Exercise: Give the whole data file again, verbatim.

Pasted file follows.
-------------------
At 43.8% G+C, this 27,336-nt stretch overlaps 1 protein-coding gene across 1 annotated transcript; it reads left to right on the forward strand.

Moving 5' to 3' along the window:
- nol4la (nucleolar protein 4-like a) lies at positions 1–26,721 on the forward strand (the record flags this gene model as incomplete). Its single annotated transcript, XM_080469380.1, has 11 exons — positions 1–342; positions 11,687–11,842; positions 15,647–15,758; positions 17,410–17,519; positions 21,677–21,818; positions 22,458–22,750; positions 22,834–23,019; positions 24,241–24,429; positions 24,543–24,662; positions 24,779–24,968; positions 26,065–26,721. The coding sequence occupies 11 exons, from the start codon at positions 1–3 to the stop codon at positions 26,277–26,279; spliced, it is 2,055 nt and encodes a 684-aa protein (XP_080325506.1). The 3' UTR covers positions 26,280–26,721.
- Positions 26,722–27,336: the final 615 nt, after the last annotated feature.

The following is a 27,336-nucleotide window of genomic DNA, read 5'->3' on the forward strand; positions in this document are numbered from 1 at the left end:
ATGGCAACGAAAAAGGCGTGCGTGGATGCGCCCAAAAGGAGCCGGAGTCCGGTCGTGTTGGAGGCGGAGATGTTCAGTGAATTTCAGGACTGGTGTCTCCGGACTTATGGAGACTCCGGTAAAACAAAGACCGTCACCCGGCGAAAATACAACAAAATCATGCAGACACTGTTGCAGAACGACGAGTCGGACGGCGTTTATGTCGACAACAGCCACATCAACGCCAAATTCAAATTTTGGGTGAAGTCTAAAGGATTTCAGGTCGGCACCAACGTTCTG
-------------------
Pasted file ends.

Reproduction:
At 43.8% G+C, this 27,336-nt stretch overlaps 1 protein-coding gene across 1 annotated transcript; it reads left to right on the forward strand.

Moving 5' to 3' along the window:
- nol4la (nucleolar protein 4-like a) lies at positions 1–26,721 on the forward strand (the record flags this gene model as incomplete). Its single annotated transcript, XM_080469380.1, has 11 exons — positions 1–342; positions 11,687–11,842; positions 15,647–15,758; positions 17,410–17,519; positions 21,677–21,818; positions 22,458–22,750; positions 22,834–23,019; positions 24,241–24,429; positions 24,543–24,662; positions 24,779–24,968; positions 26,065–26,721. The coding sequence occupies 11 exons, from the start codon at positions 1–3 to the stop codon at positions 26,277–26,279; spliced, it is 2,055 nt and encodes a 684-aa protein (XP_080325506.1). The 3' UTR covers positions 26,280–26,721.
- Positions 26,722–27,336: the final 615 nt, after the last annotated feature.

The following is a 27,336-nucleotide window of genomic DNA, read 5'->3' on the forward strand; positions in this document are numbered from 1 at the left end:
ATGGCAACGAAAAAGGCGTGCGTGGATGCGCCCAAAAGGAGCCGGAGTCCGGTCGTGTTGGAGGCGGAGATGTTCAGTGAATTTCAGGACTGGTGTCTCCGGACTTATGGAGACTCCGGTAAAACAAAGACCGTCACCCGGCGAAAATACAACAAAATCATGCAGACACTGTTGCAGAACGACGAGTCGGACGGCGTTTATGTCGACAACAGCCACATCAACGCCAAATTCAAATTTTGGGTGAAGTCTAAAGGATTTCAGGTCGGCACCAACGTTCTG